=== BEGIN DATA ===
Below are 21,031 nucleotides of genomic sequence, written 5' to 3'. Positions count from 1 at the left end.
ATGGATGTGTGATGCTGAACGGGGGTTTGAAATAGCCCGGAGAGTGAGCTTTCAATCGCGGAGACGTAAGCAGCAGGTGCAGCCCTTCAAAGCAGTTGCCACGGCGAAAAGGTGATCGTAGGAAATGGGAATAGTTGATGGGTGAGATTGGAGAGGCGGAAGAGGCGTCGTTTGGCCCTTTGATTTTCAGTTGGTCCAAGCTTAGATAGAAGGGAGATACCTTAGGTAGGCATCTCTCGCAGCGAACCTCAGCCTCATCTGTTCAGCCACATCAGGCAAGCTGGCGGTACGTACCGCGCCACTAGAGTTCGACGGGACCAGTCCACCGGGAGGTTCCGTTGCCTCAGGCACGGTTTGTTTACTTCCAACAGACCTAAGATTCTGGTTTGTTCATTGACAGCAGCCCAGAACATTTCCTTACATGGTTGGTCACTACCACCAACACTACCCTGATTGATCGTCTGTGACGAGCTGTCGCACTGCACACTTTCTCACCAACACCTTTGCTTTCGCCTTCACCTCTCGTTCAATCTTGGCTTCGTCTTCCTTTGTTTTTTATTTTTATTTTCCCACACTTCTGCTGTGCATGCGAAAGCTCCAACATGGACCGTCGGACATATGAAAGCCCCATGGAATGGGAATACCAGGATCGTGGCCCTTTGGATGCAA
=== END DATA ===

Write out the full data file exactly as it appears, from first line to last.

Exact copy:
Below are 21,031 nucleotides of genomic sequence, written 5' to 3'. Positions count from 1 at the left end.
ATGGATGTGTGATGCTGAACGGGGGTTTGAAATAGCCCGGAGAGTGAGCTTTCAATCGCGGAGACGTAAGCAGCAGGTGCAGCCCTTCAAAGCAGTTGCCACGGCGAAAAGGTGATCGTAGGAAATGGGAATAGTTGATGGGTGAGATTGGAGAGGCGGAAGAGGCGTCGTTTGGCCCTTTGATTTTCAGTTGGTCCAAGCTTAGATAGAAGGGAGATACCTTAGGTAGGCATCTCTCGCAGCGAACCTCAGCCTCATCTGTTCAGCCACATCAGGCAAGCTGGCGGTACGTACCGCGCCACTAGAGTTCGACGGGACCAGTCCACCGGGAGGTTCCGTTGCCTCAGGCACGGTTTGTTTACTTCCAACAGACCTAAGATTCTGGTTTGTTCATTGACAGCAGCCCAGAACATTTCCTTACATGGTTGGTCACTACCACCAACACTACCCTGATTGATCGTCTGTGACGAGCTGTCGCACTGCACACTTTCTCACCAACACCTTTGCTTTCGCCTTCACCTCTCGTTCAATCTTGGCTTCGTCTTCCTTTGTTTTTTATTTTTATTTTCCCACACTTCTGCTGTGCATGCGAAAGCTCCAACATGGACCGTCGGACATATGAAAGCCCCATGGAATGGGAATACCAGGATCGTGGCCCTTTGGATGCAA